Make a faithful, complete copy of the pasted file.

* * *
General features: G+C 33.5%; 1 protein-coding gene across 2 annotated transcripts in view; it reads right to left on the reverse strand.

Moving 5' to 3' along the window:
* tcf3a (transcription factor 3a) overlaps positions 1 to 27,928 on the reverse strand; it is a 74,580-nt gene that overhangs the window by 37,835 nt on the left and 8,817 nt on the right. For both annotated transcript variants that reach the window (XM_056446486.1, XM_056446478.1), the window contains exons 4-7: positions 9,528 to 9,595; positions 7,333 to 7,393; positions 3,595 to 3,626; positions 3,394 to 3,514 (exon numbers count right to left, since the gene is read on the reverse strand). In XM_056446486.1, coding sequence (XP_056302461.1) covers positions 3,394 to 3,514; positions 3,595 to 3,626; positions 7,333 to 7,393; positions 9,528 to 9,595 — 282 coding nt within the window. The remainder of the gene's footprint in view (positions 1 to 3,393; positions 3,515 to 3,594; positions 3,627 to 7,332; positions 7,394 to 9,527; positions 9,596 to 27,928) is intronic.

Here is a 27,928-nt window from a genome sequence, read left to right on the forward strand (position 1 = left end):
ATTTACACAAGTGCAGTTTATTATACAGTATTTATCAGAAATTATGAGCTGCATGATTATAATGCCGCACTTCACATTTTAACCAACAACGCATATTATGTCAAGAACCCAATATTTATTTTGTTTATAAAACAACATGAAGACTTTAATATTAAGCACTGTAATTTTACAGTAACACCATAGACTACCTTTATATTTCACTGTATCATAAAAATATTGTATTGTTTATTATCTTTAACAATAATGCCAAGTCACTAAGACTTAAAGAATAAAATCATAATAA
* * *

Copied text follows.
General features: G+C 33.5%; 1 protein-coding gene across 2 annotated transcripts in view; it reads right to left on the reverse strand.

Moving 5' to 3' along the window:
* tcf3a (transcription factor 3a) overlaps positions 1 to 27,928 on the reverse strand; it is a 74,580-nt gene that overhangs the window by 37,835 nt on the left and 8,817 nt on the right. For both annotated transcript variants that reach the window (XM_056446486.1, XM_056446478.1), the window contains exons 4-7: positions 9,528 to 9,595; positions 7,333 to 7,393; positions 3,595 to 3,626; positions 3,394 to 3,514 (exon numbers count right to left, since the gene is read on the reverse strand). In XM_056446486.1, coding sequence (XP_056302461.1) covers positions 3,394 to 3,514; positions 3,595 to 3,626; positions 7,333 to 7,393; positions 9,528 to 9,595 — 282 coding nt within the window. The remainder of the gene's footprint in view (positions 1 to 3,393; positions 3,515 to 3,594; positions 3,627 to 7,332; positions 7,394 to 9,527; positions 9,596 to 27,928) is intronic.

Here is a 27,928-nt window from a genome sequence, read left to right on the forward strand (position 1 = left end):
ATTTACACAAGTGCAGTTTATTATACAGTATTTATCAGAAATTATGAGCTGCATGATTATAATGCCGCACTTCACATTTTAACCAACAACGCATATTATGTCAAGAACCCAATATTTATTTTGTTTATAAAACAACATGAAGACTTTAATATTAAGCACTGTAATTTTACAGTAACACCATAGACTACCTTTATATTTCACTGTATCATAAAAATATTGTATTGTTTATTATCTTTAACAATAATGCCAAGTCACTAAGACTTAAAGAATAAAATCATAATAA